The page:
Cottage cheese and Greek yogurt are two products made from milk and are often associated with healthy, high-protein meals. Beyond that, they each have some important characteristics that you should consider before choosing one over the other. In the SPICEography Showdown below, we compare their properties.
Table of contents
How does cottage cheese differ from Greek yogurt?
Cottage cheese and Greek yogurt are produced using different methods. With cottage cheese, a lactic acid starter made up of bacteria like Lactococcus lactis is added to milk and causes the formation of the solid gel-like curd. The milk is heated and cooled. The curd is cut into smaller pieces, drained and rinsed before the addition of a cream dressing.
Greek yogurt is made by adding yogurt cultures to milk and then straining it to remove the liquid whey, which is also called acid whey. Because of this, an alternative name for Greek yogurt is strained yogurt.
Cottage cheese and Greek yogurt have different nutritional values. Cottage cheese has slightly more protein than Greek yogurt. Greek yogurt has fewer calories for the same serving size and lower levels of sodium.
Cottage cheese and Greek yogurt have different flavor profiles. Cottage cheese has a mild flavor that can be somewhat creamy in the full-fat version. It is lumpy because of the curds, which may be large or small. Lower fat versions have been described as mushy. Cottage cheese can also be particularly high in sodium, which you won’t get from Greek yogurt. While cultures can be used to make both cottage cheese and Greek yogurt, they are likely to be killed off when making cottage cheese and probably won’t contribute to its flavor. Greek yogurt, on the other hand, has a strong acidic flavor and a smoother consistency.
Can you use cottage cheese as a Greek yogurt substitute (and vice versa?)
Cottage cheese is an excellent Greek yogurt substitute in many applications, the two are nutritionally similar and both can add a creamy flavor and mouthfeel to dishes. Cottage cheese’s flavor is mild, so you won’t get the acidic tang from cottage cheese that is one of the distinctive features of Greek yogurt.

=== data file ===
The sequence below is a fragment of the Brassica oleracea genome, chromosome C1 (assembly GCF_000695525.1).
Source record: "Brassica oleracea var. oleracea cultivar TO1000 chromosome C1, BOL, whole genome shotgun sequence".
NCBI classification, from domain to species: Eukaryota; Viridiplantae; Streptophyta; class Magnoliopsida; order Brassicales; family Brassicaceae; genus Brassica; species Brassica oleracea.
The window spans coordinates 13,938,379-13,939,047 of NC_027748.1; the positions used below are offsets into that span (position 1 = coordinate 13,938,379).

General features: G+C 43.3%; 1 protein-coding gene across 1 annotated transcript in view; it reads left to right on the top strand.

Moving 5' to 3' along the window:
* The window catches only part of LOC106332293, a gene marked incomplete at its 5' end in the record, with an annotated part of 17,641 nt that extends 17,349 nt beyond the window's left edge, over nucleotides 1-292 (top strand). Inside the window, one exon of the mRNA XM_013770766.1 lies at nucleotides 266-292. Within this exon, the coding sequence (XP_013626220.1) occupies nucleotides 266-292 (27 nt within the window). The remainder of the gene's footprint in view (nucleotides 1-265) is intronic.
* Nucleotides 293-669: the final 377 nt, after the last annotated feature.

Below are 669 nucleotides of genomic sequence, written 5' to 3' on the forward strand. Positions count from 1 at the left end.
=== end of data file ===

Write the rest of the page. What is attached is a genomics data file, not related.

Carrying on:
The texture is also something that you should consider when making this replacement. Cottage cheese is lumpy, unlike Greek yogurt, which is smooth. If your dish requires yogurt’s smooth texture, you will need to place your cottage cheese in a food processor or blender and blend. Something else to keep in mind is the fact that cottage cheese can be salty. Look for a low-sodium or sodium-free cottage cheese to get a closer match for Greek yogurt.
Greek yogurt may work as a cottage cheese substitute in many dishes. Note that it is more noticeably acidic, so this may be an issue in dishes that rely on the flavor of pure cottage cheese. It will also be smooth, so you won’t get cottage cheese’s lumpy texture.
When should you use cottage cheese, and when should you use Greek yogurt?
Use cottage cheese when you need a high-protein topping for salad or accompaniment for fruit. You can also use it as a spread for bread and as a ricotta substitute in Italian dishes. Greek yogurt is often served with fruit or used to add richness to smoothies. It is a common condiment and marinade for savory dishes in Middle Eastern and Mediterranean food cultures.